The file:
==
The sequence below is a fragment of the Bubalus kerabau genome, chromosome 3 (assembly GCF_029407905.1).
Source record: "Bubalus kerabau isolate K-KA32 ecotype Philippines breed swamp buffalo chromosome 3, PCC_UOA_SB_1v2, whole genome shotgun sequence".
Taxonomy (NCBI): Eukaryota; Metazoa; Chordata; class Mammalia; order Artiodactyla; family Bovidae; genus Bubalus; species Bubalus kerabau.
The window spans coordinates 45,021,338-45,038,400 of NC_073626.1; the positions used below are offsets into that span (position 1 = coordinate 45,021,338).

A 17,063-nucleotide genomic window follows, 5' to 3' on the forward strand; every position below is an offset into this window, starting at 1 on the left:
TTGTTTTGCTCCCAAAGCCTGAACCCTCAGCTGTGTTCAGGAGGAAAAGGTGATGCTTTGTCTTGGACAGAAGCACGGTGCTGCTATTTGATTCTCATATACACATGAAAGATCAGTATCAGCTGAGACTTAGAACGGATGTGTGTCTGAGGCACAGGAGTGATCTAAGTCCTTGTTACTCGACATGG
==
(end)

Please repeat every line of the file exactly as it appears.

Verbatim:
The sequence below is a fragment of the Bubalus kerabau genome, chromosome 3 (assembly GCF_029407905.1).
Source record: "Bubalus kerabau isolate K-KA32 ecotype Philippines breed swamp buffalo chromosome 3, PCC_UOA_SB_1v2, whole genome shotgun sequence".
Taxonomy (NCBI): Eukaryota; Metazoa; Chordata; class Mammalia; order Artiodactyla; family Bovidae; genus Bubalus; species Bubalus kerabau.
The window spans coordinates 45,021,338-45,038,400 of NC_073626.1; the positions used below are offsets into that span (position 1 = coordinate 45,021,338).

A 17,063-nucleotide genomic window follows, 5' to 3' on the forward strand; every position below is an offset into this window, starting at 1 on the left:
TTGTTTTGCTCCCAAAGCCTGAACCCTCAGCTGTGTTCAGGAGGAAAAGGTGATGCTTTGTCTTGGACAGAAGCACGGTGCTGCTATTTGATTCTCATATACACATGAAAGATCAGTATCAGCTGAGACTTAGAACGGATGTGTGTCTGAGGCACAGGAGTGATCTAAGTCCTTGTTACTCGACATGG